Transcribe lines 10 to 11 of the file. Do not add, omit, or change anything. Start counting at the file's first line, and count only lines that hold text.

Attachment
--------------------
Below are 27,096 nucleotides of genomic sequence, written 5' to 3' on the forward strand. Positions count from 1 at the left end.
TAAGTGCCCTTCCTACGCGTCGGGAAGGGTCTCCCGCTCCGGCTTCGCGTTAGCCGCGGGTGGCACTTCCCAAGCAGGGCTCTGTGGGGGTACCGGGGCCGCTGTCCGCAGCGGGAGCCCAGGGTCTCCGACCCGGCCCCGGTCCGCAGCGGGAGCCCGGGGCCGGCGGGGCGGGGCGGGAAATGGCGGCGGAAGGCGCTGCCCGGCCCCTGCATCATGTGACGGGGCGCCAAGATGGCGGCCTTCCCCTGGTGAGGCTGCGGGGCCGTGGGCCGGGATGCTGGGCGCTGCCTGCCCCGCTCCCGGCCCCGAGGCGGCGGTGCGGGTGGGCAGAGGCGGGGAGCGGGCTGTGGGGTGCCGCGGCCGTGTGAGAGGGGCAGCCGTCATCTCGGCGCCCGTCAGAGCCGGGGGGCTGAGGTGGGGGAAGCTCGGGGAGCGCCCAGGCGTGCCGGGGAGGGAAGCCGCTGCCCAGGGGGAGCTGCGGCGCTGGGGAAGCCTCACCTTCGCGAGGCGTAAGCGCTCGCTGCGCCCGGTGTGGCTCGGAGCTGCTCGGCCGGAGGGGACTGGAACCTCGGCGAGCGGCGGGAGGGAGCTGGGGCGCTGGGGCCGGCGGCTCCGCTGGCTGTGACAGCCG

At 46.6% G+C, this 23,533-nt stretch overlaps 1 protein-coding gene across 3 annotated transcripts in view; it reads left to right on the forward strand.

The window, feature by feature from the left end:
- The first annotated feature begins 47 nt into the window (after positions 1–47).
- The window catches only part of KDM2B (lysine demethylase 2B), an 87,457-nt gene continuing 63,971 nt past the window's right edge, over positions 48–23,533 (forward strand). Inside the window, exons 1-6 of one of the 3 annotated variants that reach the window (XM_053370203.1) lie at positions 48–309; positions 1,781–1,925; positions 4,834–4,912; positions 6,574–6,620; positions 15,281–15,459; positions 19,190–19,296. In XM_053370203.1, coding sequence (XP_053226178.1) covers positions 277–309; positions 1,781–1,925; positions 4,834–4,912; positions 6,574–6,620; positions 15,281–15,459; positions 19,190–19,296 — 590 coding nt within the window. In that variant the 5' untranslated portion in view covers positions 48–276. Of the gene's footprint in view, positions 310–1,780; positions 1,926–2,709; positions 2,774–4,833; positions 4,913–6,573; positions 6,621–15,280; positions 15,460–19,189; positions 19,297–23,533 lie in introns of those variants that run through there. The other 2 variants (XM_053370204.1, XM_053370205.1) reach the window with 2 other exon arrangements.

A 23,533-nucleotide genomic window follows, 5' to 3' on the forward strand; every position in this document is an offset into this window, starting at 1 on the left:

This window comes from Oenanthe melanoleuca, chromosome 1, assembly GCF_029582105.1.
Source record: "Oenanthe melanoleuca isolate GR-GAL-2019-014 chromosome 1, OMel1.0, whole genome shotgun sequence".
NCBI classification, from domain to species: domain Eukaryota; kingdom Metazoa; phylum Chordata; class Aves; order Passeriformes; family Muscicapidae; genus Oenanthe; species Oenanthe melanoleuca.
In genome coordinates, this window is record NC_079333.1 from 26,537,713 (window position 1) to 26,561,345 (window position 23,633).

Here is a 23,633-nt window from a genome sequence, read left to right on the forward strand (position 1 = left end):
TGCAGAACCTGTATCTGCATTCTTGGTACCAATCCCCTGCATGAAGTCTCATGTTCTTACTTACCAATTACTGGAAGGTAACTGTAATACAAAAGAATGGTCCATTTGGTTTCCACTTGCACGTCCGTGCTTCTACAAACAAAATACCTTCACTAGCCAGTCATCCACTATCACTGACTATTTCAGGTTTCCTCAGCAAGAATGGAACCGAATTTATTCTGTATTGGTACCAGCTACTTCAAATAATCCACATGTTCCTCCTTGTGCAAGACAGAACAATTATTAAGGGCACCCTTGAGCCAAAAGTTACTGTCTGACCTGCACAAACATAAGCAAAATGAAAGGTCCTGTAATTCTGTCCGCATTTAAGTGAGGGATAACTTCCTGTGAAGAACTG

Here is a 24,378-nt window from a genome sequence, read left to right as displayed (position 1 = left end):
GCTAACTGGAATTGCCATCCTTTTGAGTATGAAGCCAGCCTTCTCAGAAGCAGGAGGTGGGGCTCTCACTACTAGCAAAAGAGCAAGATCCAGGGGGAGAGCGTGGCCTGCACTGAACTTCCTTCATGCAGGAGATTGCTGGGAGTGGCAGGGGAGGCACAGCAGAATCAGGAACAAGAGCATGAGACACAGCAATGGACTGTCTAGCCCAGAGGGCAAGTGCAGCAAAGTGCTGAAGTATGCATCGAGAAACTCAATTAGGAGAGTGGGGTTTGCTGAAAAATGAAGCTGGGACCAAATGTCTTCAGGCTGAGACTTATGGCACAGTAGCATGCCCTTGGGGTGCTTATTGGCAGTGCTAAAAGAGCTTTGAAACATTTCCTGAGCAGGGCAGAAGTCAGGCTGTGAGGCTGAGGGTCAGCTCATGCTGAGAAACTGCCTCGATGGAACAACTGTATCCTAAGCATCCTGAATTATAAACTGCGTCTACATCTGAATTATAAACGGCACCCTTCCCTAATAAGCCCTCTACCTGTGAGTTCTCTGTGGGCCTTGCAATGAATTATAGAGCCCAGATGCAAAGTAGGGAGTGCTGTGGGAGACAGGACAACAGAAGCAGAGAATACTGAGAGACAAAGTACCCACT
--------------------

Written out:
NCBI classification, from domain to species: domain Eukaryota; kingdom Metazoa; phylum Chordata; class Aves; order Passeriformes; family Muscicapidae; genus Oenanthe; species Oenanthe melanoleuca.
In genome coordinates, this window is record NC_079333.1 from 26,537,713 (window position 1) to 26,561,345 (window position 23,633).